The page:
Olympus shrinks XZ premium compact by 40%

Olympus XZ-10
Olympus has unveiled a compact camera that has many of the XZ-2's features in a smaller body.

Olympus has revealed a new premium compact camera to sit alongside the Olympus XZ-2. The Olympus XZ-10 features many of the same technologies, packed into a body that's 40 per cent smaller.

Perhaps the most important aspect is the bright f/1.8 5x optical zoom lens. This boasts a wide angle point of 26mm (in 35mm format) and the ability to retain a fast aperture of f/2.7 even at the telephoto end of the optic.

The camera's 12 million pixel 1/2.3-inch sensor is smaller (physically) than that found on the Olympus XZ-2, which could potentially have an impact on overall image quality. This is something we'll be testing out when we get our hands on a final production sample for a full review.

Ring in changes

Like the Olympus XZ-2, the Olympus XZ-10 also includes a customisable control ring around the lens for adjusting key settings, such as aperture and shutter speed. A function button on the back of the camera can be used for other commonly used settings, such as ISO or metering.

On the back of the camera, you can use a 3-inch touchscreen to set the focus point or trigger the shutter release.

Although the camera isn't Wi-Fi enabled, it is compatible with Toshiba's FlashAir Wireless LAN cards for transferring images between the camera and a tablet or smartphone.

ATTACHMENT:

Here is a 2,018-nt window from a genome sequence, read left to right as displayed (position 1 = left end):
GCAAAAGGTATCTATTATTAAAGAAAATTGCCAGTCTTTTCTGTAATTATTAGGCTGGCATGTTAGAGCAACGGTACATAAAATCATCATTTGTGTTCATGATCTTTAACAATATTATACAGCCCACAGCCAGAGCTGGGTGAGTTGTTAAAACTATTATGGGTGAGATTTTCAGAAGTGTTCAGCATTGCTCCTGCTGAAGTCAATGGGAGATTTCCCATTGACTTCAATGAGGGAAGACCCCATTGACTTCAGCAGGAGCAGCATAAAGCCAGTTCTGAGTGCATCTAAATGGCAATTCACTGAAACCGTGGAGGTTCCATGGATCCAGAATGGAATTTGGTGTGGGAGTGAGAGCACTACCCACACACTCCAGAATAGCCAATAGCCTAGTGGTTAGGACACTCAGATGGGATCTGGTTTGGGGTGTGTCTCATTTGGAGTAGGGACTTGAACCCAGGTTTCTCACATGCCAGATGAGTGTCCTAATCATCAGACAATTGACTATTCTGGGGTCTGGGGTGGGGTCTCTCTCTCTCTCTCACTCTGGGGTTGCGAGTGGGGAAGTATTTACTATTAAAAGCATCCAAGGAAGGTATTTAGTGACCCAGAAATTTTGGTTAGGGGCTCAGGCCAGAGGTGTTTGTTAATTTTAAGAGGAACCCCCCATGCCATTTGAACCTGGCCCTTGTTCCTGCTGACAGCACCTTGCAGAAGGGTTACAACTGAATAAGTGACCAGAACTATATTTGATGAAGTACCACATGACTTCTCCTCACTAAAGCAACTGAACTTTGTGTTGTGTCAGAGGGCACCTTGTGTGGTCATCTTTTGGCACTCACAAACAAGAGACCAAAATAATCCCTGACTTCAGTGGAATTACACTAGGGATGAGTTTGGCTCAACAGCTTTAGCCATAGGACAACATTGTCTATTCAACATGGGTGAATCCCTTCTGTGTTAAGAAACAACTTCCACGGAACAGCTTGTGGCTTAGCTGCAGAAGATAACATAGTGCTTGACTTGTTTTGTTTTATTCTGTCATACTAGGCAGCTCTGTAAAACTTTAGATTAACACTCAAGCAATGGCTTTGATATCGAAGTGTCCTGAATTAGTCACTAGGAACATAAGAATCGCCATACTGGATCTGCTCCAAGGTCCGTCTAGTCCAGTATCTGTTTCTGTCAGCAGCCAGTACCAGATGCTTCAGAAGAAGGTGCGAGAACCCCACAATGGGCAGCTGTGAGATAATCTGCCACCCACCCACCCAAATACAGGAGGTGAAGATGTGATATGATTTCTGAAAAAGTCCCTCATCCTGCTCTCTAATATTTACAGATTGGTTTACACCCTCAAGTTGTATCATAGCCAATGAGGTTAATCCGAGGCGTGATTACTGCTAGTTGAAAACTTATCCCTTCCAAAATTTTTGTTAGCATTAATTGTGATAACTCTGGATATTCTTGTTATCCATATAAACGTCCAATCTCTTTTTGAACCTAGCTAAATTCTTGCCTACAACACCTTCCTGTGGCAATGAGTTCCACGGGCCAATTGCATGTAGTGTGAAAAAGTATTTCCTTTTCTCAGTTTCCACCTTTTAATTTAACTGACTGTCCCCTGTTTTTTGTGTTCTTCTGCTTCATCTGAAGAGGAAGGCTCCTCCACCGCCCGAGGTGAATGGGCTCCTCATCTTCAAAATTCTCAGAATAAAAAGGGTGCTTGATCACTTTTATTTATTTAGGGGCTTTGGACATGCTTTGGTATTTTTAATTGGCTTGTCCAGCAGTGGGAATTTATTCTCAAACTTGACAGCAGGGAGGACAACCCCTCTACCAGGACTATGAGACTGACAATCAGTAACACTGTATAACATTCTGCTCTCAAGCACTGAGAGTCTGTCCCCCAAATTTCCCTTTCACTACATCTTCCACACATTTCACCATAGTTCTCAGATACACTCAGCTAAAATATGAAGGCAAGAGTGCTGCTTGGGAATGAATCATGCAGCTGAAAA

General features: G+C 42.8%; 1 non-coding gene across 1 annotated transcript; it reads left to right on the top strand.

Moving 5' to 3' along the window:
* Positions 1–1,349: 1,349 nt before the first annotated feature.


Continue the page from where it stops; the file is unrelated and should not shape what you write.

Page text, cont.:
The Olympus Stylus XZ-10 price will be £349 (around AU$526/US$551) when it is released in March. Read our hands on: Olympus Stylus XZ-10 review.

Amy Davies

Amy has been writing about cameras, photography and associated tech since 2009. Amy was once part of the photography testing team for Future Publishing working across TechRadar, Digital Camera, PhotoPlus, N Photo and Photography Week. For her photography, she has won awards and has been exhibited. She often partakes in unusual projects - including one intense year where she used a different camera every single day. Amy is currently the Features Editor at Amateur Photographer magazine, and in her increasingly little spare time works across a number of high-profile publications including Wired, Stuff, Digital Camera World, Expert Reviews, and just a little off-tangent, PetsRadar.